André De Shields as Hermes. Photo: Helen Maybanks
Hadestown by Anaïs Mitchell – National Theatre (Olivier), London
Singer-songwriter Anaïs Mitchell‘s ‘folk opera’, Hadestown, is based on the Orpheus and Eurydice myth, the ultimate ancient story about music. It has evolved from a song cycle for just Mitchell and her guitar to become a theatrical production, first touring regional US venues, then Off-Broadway and now in the wide, open spaces of the Olivier Theatre. ‘Folk’ was always a misleading description for music that it is as much influence by New Orleans jazz and blues. However, in the ten years it has taken to reach London, Hadestown has become a surprisingly conventional musical. It does not provide enough of the unexpected, and somewhere along the line has mislaid its edge. The end result is a rather middling entertainment with high points and low points, but ultimately a lack of coherence.
The show, directed by Rachel Chavkin and designed by Rachel Hauck, is set in an underground night spot that surrounds the Olivier with tiers, tables and chairs for the onstage band. The drummer plays behind the bar in a perspex chamber. Apart from general atmosphere, the setting contributes nothing more to the evening than filling the space, which is a disappointment. The idea of a nightclub as portal to the underworld is mostly represented by silver-suited André De Shields, as the messenger god Hermes. His glorious voice makes all his numbers a delight. He is one of the show’s highlights, another being Eve Noblezada as a backpacking Eurydice, with a singing voice that commands the material. Meanwhile Persephone, Queen of the Underworld is a raucous Amber Gray who likes to party. And Hades himself, Patrick Page, has the world’s deepest voice which astonishes the theatre. In the stand-out number, ‘The Wall’, he asks “Why do we build the wall, my children?” They reply, “We build the wall to keep us free.” Written some time before the advent of Trump Mitchell’s song hits home hard, and Page sings it like Tom Waits.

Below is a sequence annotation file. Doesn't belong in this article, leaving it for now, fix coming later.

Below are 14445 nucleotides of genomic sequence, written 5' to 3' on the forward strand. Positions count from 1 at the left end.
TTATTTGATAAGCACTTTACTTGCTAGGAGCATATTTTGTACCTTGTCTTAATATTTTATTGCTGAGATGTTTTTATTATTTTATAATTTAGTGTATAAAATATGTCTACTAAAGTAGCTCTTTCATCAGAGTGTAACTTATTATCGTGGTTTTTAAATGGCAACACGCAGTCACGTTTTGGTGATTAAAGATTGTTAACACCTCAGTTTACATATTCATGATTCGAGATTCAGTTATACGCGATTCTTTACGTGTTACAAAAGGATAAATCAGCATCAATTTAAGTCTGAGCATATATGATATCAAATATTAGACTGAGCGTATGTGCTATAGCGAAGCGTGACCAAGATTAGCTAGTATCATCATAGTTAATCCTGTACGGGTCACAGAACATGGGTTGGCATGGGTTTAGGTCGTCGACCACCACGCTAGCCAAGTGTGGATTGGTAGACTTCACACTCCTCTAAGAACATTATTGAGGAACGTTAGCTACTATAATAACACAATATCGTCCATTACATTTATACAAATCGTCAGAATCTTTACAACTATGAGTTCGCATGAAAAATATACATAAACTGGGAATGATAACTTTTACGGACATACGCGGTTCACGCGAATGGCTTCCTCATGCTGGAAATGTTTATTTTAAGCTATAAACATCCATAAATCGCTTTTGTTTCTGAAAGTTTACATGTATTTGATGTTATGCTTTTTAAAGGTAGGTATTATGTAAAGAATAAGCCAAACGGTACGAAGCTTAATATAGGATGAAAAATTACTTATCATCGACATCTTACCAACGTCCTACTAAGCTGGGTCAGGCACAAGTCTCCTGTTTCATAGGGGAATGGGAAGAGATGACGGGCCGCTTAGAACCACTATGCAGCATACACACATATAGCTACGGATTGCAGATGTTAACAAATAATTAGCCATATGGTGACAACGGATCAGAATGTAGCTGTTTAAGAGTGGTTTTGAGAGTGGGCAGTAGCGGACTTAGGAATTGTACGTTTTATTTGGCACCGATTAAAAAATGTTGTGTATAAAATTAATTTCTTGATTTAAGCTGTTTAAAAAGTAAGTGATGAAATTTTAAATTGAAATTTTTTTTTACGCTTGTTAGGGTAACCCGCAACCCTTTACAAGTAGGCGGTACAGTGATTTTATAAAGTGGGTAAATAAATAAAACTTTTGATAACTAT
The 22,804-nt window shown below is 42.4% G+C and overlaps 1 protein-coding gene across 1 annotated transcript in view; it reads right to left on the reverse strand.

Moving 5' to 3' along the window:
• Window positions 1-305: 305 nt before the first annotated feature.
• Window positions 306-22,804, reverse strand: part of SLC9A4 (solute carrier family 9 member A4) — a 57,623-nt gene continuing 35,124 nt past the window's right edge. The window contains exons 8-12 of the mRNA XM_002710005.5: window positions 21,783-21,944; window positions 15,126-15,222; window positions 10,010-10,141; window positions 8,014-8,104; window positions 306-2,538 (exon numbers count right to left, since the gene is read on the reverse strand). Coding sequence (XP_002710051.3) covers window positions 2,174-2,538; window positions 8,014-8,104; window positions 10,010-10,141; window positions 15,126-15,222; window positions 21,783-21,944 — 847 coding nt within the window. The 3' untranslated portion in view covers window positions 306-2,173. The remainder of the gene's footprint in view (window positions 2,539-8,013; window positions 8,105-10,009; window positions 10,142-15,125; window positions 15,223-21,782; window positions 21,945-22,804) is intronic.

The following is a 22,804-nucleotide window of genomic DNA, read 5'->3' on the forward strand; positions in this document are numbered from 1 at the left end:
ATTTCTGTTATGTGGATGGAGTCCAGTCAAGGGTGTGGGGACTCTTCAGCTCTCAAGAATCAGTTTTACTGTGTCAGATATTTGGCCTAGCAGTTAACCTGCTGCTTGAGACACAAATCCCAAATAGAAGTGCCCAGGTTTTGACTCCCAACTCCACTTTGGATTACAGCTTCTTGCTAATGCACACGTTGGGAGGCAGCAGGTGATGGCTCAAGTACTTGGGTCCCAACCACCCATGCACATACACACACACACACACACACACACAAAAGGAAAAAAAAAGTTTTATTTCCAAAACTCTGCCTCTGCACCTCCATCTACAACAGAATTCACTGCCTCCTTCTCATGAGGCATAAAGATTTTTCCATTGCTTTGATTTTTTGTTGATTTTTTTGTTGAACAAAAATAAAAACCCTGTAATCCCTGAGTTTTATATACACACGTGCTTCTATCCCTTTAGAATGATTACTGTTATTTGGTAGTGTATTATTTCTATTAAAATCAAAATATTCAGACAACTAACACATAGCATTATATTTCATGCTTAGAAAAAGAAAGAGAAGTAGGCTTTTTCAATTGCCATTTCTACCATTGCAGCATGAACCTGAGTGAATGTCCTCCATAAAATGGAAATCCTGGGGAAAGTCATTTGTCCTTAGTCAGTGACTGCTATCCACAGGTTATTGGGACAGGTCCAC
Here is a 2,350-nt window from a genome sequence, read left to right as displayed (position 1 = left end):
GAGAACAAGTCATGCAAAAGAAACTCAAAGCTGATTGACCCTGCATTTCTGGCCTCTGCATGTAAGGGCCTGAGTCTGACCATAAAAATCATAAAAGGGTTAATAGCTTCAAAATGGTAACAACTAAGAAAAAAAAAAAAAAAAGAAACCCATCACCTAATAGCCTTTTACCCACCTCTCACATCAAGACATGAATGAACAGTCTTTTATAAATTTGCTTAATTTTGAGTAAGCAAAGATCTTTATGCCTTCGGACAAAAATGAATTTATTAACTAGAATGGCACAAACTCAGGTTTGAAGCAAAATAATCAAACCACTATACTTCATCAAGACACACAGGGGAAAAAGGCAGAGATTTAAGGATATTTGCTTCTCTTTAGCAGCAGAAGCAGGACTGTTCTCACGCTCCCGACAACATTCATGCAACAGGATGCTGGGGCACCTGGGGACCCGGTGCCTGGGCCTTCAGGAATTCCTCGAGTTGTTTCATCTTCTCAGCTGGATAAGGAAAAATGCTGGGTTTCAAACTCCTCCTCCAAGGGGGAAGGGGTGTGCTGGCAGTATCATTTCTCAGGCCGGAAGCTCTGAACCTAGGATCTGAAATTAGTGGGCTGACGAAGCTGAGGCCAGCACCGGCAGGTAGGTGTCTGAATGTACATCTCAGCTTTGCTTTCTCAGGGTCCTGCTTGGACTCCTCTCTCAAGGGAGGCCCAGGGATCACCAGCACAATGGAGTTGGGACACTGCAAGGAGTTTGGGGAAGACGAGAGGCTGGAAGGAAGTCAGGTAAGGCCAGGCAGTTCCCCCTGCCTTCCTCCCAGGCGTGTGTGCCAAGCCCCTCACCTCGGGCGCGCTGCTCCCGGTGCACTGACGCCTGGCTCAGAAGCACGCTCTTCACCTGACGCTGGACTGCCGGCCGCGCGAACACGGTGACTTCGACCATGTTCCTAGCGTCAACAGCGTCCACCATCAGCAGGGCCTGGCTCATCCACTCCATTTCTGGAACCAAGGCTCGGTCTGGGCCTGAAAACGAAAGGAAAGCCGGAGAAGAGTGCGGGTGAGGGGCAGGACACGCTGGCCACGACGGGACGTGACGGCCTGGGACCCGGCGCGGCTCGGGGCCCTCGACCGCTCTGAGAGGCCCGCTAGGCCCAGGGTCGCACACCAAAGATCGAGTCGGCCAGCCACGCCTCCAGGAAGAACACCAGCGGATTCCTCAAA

However, while these are highlights the show is uneven. It is undermined by the portrayal of Orpheus (Reeve Carney) who is written and played as a sort of Justin Bieber character in a denim jacket, who carries a guitar everywhere and singing annoying, lightweight ballads at the drop of a hat. It is a tough task to write songs for a legendary musician who can charm the very stones, but the entire approach seems misconceived. With the rest of the show seeking an after hours atmosphere, he does not belong at all.The wider setting is also incoherent. Hades and Persephone, perched on a balcony above the bar, seem ready to go in ‘Cat on a Hot Tin Roof’. Hell is revealed as a 1930s ‘Metropolis’ nightmare rather than addressing 21st century concerns, which defuses the political impact. Meanwhile, Eurydice and Orpheus have blown in from the early 2000s, Hermes is an all-purpose MC for hire. The show is also obsessed with the Olivier’s revolve, which spins and counterspins at the slightest excuse, concentrating all the action into a small circle in the middle of the stage. While Mitchell has written some barnstorming numbers, they do not come together to form a show with the same consistency or impact as her music at its best.